Objectives: This study investigated for the first time the extent to which autistic-like traits in the general population are explained by genetic and environmental influences in 12-year-olds. The second set of analyses explored the etiological overlap between specific autistic traits (social impairments, communication impairments, and RRBIs) in extreme scoring individuals at age 12.
Methods: Parents of 5,900 12-year-old twin pairs completed the Childhood Asperger Syndrome Test (CAST), a population-based screening tool for autism spectrum disorders. Structural equation model fitting was conducted in the full sample to examine the extent to which genes and environment influence variation in autistic traits at age 12. DeFries-Fulker (DF) regression analysis was employed to examine the heritability of the total scale and subscales at the impaired extremes. A bivariate extension of DF analysis was used to analyze the degree of shared genetic etiology between specific autistic traits.
Results: In the full sample analysis, high heritability for autistic traits was found: 76% for males (95% CI 0.69-0.79) and 52% (95% CI 0.43-0.61) for females. The influence of the shared environment was significantly greater in females (26%, 95% CI 0.18-0.34) than in males (2%, 95% CI 0.005-0.09). In the extremes analyses, high heritability was found for the total scale and the individual subscales (0.67-0.80). Estimates of bivariate heritability (shared genetic influences between specific autistic traits) were modest overall, ranging from 0.31-0.53 for males and 0.10-0.28 for females.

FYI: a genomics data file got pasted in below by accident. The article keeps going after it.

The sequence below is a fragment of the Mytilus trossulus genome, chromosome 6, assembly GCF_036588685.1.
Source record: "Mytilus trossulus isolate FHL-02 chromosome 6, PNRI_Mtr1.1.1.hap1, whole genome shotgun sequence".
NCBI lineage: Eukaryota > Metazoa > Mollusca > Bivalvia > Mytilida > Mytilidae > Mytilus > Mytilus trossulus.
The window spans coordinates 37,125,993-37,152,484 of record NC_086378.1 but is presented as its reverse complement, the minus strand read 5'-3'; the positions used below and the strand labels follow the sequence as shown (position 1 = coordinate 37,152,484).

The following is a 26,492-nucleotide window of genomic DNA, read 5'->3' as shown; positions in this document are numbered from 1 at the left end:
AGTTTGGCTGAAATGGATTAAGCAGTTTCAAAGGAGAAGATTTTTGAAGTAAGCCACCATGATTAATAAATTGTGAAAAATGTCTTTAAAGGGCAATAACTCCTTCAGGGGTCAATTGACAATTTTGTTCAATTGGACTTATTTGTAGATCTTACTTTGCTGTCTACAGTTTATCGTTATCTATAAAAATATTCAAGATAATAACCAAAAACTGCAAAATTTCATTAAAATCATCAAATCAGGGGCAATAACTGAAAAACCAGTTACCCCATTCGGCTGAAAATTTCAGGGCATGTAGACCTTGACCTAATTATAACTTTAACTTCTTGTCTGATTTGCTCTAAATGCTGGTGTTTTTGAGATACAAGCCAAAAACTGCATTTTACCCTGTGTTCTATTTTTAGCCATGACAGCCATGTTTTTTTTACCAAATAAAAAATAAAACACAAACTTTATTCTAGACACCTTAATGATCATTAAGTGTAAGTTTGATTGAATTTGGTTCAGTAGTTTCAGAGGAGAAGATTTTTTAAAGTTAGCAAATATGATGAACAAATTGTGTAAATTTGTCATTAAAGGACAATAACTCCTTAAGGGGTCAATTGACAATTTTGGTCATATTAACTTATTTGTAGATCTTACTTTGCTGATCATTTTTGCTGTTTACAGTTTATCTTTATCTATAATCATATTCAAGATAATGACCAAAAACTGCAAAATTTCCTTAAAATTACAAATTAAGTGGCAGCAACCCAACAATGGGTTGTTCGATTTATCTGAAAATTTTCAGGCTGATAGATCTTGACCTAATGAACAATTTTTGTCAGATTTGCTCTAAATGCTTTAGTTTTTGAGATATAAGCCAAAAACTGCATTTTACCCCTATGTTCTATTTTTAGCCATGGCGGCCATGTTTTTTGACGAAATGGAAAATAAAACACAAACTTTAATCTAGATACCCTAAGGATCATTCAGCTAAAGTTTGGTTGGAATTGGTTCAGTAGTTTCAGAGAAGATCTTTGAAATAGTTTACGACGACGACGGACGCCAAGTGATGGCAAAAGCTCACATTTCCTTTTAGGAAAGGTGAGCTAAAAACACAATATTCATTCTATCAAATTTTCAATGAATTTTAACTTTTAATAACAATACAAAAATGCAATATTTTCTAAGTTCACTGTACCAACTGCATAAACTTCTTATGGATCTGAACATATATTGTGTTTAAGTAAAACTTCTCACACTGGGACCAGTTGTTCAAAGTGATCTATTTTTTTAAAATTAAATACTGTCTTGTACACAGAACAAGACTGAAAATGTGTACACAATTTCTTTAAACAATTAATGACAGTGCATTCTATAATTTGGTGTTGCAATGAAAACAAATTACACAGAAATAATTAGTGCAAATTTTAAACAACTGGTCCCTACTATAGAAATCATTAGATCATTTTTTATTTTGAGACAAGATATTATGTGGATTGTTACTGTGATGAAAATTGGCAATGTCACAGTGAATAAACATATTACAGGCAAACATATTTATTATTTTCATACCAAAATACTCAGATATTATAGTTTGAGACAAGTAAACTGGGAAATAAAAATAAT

Conclusions: Parent-rated autistic-like traits showed high heritability and modest shared environmental effects at age 12. Specific autistic-like traits -- social impairments, communication impairments, and RRBIs -- had partly non-overlapping genetic influences, which concurs with previous studies of younger children. These data support the notion that the autistic triad is largely fractionable and there may be symptom-specific causal influences underlying autistic traits. These findings also concur with recent molecular genetic findings that have related specific genes to specific aspects of the autism phenotype, and support further research into symptom-specific causal pathways relevant to ASD.